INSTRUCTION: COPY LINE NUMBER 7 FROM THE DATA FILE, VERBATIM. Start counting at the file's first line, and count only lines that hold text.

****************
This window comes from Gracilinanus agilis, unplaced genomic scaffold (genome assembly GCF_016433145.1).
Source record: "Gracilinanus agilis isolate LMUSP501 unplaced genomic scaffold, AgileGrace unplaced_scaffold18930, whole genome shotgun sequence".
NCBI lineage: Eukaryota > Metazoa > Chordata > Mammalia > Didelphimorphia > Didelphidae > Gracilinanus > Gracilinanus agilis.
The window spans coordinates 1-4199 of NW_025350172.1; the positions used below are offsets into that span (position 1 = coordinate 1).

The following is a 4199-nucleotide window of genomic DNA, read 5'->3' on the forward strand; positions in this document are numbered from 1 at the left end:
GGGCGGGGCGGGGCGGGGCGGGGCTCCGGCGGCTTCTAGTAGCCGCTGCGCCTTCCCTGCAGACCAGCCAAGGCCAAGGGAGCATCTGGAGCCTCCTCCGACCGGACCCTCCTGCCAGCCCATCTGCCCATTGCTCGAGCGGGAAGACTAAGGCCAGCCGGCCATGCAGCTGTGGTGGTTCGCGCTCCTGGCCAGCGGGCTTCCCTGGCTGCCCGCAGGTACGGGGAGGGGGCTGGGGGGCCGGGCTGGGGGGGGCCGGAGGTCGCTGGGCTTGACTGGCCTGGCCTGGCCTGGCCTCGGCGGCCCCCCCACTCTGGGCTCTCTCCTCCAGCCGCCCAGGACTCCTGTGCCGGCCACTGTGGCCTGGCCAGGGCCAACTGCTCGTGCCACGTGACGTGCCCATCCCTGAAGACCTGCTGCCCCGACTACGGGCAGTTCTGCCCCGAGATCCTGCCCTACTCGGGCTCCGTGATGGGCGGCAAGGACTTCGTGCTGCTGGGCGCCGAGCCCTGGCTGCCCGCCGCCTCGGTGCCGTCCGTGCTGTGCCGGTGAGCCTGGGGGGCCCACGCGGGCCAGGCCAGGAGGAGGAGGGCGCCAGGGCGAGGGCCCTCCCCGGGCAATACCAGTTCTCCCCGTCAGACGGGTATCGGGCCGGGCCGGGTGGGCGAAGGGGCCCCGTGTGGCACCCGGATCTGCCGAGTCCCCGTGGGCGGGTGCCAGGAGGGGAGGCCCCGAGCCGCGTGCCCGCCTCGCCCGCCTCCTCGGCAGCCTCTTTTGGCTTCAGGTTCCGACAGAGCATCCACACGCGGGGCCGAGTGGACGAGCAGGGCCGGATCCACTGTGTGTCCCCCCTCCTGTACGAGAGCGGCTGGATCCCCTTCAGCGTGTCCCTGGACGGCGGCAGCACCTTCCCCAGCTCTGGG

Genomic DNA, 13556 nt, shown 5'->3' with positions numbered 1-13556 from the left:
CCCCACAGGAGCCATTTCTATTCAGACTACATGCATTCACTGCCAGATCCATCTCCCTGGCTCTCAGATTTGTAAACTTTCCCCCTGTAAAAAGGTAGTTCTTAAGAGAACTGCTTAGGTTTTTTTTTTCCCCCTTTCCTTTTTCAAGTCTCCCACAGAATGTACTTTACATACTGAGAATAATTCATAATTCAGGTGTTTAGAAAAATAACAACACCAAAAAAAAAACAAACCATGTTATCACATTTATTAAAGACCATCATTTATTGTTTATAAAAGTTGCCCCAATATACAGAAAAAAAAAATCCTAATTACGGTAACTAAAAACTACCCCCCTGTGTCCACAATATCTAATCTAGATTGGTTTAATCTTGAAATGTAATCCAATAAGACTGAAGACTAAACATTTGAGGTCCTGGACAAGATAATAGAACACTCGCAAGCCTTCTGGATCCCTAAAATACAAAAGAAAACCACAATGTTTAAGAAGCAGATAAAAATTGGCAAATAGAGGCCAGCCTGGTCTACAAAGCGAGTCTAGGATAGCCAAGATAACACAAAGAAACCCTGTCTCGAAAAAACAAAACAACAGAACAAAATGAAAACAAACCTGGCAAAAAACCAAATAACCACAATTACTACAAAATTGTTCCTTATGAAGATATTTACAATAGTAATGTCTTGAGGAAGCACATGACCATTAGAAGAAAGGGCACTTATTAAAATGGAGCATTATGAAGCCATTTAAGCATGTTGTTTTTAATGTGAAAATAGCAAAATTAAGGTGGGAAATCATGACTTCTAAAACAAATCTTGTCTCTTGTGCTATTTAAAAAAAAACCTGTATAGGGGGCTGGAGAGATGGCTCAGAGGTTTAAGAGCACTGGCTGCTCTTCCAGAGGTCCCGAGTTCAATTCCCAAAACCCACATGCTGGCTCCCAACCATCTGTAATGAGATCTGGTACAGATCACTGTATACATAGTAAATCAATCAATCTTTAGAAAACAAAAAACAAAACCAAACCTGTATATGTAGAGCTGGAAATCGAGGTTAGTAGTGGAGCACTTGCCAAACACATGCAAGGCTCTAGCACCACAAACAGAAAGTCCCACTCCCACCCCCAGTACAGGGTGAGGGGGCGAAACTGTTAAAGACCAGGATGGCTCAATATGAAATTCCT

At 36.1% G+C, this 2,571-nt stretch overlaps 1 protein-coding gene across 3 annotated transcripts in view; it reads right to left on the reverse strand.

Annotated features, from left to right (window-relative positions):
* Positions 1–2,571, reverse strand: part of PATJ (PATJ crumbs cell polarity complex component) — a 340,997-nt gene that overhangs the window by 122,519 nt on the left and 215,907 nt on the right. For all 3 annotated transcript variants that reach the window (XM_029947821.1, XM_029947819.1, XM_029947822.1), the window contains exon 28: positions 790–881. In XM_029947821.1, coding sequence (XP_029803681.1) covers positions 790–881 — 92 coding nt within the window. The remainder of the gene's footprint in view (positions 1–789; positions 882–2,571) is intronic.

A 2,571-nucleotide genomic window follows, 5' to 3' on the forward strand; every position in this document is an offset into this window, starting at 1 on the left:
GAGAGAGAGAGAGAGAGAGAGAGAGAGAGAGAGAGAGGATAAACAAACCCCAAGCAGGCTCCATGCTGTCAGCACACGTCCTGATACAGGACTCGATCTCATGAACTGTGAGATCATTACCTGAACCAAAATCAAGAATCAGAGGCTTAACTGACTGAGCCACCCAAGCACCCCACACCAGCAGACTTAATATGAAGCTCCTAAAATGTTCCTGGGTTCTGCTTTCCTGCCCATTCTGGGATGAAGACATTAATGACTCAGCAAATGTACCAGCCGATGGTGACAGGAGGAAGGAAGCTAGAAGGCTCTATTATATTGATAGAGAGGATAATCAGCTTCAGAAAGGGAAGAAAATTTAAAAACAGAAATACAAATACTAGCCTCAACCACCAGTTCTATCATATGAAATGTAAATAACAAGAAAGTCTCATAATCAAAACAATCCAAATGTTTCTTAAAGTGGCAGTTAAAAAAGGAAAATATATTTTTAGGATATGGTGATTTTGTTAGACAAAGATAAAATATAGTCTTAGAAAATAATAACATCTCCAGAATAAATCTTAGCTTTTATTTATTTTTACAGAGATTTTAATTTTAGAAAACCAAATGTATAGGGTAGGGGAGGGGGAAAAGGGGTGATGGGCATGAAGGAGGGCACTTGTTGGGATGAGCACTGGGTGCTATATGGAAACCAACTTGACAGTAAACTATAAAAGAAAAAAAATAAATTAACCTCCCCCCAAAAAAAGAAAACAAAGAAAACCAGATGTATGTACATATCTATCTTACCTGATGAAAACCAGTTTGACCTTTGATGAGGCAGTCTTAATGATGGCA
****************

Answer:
Genomic DNA, 13556 nt, shown 5'->3' with positions numbered 1-13556 from the left: